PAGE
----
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The way of love: The victory of love

So, there’s this garden. In it we see a woman crying. She’s blinded by grief.

She has stumbled her way there. She hadn’t slept.

So, she doesn’t notice the signs of beauty and newness around her. Like the dew on the grass, or the flowers reaching for the sun.

She knows only sadness.

So, her gaze is downward when she hears footsteps through her veil of tears, a question stumbles out.

A question that mingles, sadness and anger.

The voice of love replies.

A voice that she cherished more than any other.

A voice she longed to hear and would know anywhere.

A voice that calls her by name.

The love song of God that have we recalled over the last few days has sung a new song of life into the lifeless body of Jesus.

The faith and trust that Jesus placed in the way of love on Friday has been fulfilled.

He is risen!

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The way of love: The cost of love

Jesus is alone. Last night Jesus girded himself with a towel and told his followers that if they were to follow him they were to love one another.

Then he broke bread and shared wine, his body and blood. Gifts of love to sustain those whom he loved then and those whom he loves now.

The way of love then took us to the garden. We kept watch with him as the way before him was revealed.

From there came his arrest. The steps from the garden to the prison made, then trial, sentence and onto Golgotha. Each step costly along the way costly.

Those who said they would never leave him have fled they have taken a different path leaving Jesus alone. Alone to face his end.

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The way of love: The showing of love

They’d sat at the feet of Jesus.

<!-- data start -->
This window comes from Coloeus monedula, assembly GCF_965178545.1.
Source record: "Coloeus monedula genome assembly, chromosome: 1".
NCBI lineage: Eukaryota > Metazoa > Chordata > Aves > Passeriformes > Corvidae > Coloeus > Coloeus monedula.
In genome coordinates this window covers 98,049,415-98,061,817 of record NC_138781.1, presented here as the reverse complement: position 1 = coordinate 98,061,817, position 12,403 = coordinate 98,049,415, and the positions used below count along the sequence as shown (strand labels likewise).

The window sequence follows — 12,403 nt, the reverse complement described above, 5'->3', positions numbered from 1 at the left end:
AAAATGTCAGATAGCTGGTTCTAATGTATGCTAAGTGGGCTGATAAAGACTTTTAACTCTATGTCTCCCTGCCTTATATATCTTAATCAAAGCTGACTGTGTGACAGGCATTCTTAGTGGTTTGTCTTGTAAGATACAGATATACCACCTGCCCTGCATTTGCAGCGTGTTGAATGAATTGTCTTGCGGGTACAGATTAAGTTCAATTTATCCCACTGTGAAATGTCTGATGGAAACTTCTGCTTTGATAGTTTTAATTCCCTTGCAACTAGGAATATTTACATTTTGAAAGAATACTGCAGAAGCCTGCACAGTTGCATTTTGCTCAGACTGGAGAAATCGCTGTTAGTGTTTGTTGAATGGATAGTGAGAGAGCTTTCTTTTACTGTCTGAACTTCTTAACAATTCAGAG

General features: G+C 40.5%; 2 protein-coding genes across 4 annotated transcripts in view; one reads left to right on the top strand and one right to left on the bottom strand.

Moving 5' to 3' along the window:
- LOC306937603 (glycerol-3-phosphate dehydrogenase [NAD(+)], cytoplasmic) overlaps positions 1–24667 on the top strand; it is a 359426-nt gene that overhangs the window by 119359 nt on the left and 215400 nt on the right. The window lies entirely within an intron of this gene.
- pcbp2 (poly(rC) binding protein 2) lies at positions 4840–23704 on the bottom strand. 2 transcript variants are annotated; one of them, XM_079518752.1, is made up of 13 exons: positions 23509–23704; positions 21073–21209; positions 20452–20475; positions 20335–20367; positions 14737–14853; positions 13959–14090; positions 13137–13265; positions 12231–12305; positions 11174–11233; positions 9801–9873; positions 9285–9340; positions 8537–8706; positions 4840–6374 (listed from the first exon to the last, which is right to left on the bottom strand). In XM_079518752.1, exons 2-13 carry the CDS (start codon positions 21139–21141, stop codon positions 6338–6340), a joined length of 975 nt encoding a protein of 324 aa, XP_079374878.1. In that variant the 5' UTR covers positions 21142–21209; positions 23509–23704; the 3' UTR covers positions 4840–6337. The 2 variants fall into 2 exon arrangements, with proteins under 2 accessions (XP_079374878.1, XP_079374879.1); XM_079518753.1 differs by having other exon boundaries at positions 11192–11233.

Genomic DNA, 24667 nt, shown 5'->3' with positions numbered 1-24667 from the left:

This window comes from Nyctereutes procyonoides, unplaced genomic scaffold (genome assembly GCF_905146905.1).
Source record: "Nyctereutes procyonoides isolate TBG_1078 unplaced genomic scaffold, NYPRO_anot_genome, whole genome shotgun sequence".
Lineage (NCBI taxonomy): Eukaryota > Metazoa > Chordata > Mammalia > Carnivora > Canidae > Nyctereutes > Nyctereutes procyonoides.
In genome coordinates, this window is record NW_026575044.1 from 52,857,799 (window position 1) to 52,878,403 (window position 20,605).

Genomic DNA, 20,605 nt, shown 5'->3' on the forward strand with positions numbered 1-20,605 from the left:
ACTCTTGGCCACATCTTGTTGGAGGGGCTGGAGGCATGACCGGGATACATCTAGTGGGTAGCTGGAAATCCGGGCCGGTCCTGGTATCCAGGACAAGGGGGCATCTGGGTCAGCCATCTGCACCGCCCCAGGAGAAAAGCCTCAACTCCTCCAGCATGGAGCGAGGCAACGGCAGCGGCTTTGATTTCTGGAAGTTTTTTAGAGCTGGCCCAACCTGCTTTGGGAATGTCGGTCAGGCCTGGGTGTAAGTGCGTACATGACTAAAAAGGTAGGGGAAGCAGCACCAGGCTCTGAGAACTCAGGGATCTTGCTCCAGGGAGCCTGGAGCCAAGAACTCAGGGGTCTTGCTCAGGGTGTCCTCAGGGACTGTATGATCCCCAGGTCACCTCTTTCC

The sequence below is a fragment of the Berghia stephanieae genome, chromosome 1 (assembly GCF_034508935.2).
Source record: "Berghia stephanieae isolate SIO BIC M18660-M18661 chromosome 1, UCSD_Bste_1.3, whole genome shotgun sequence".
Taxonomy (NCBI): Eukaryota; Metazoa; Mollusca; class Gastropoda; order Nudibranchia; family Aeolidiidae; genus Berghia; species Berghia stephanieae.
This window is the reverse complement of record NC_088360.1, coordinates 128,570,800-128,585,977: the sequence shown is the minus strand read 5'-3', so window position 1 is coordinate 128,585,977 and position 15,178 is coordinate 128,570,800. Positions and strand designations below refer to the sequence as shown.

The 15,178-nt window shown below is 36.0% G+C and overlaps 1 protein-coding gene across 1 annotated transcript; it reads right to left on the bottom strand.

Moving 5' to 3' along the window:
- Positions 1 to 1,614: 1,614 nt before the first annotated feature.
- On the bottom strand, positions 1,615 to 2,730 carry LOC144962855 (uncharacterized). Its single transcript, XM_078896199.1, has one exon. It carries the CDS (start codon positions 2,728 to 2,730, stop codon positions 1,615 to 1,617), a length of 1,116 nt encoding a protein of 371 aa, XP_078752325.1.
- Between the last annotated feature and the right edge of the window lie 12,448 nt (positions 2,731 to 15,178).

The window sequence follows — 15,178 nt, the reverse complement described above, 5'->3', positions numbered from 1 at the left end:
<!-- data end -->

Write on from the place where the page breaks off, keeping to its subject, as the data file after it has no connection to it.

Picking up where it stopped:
They had listened on hill sides, on sea shores. In houses without a roof. In holy places and whilst walking along.

Time and again they missed the point, they heard but didn’t understand. Now his words were to take on even more depth of meaning because they were to be enacted.

They weren’t to be words of an instruction manual rather they were words embodied in action.

His talk of love was to find expression as he wrapped a towel around his waist and washed their feet, as he broke bread and shared wine symbols of his message, of his self-giving, life giving love.

These actions embodied those too easily spoken words – ‘I love you.’

A few years ago, the priest I worked with then came to his last celebration of Holy Week and Easter as a parish priest where we worked.

He approached these three days keen to share what he believed about what it was all about.

I cannot remember much of what he said but the sense of wanting to define what these days are all about is a question I return to each year.

This year, of course, things feel very different for us all yet the answer to the question for me remains the same the death and resurrection of Jesus is all about love.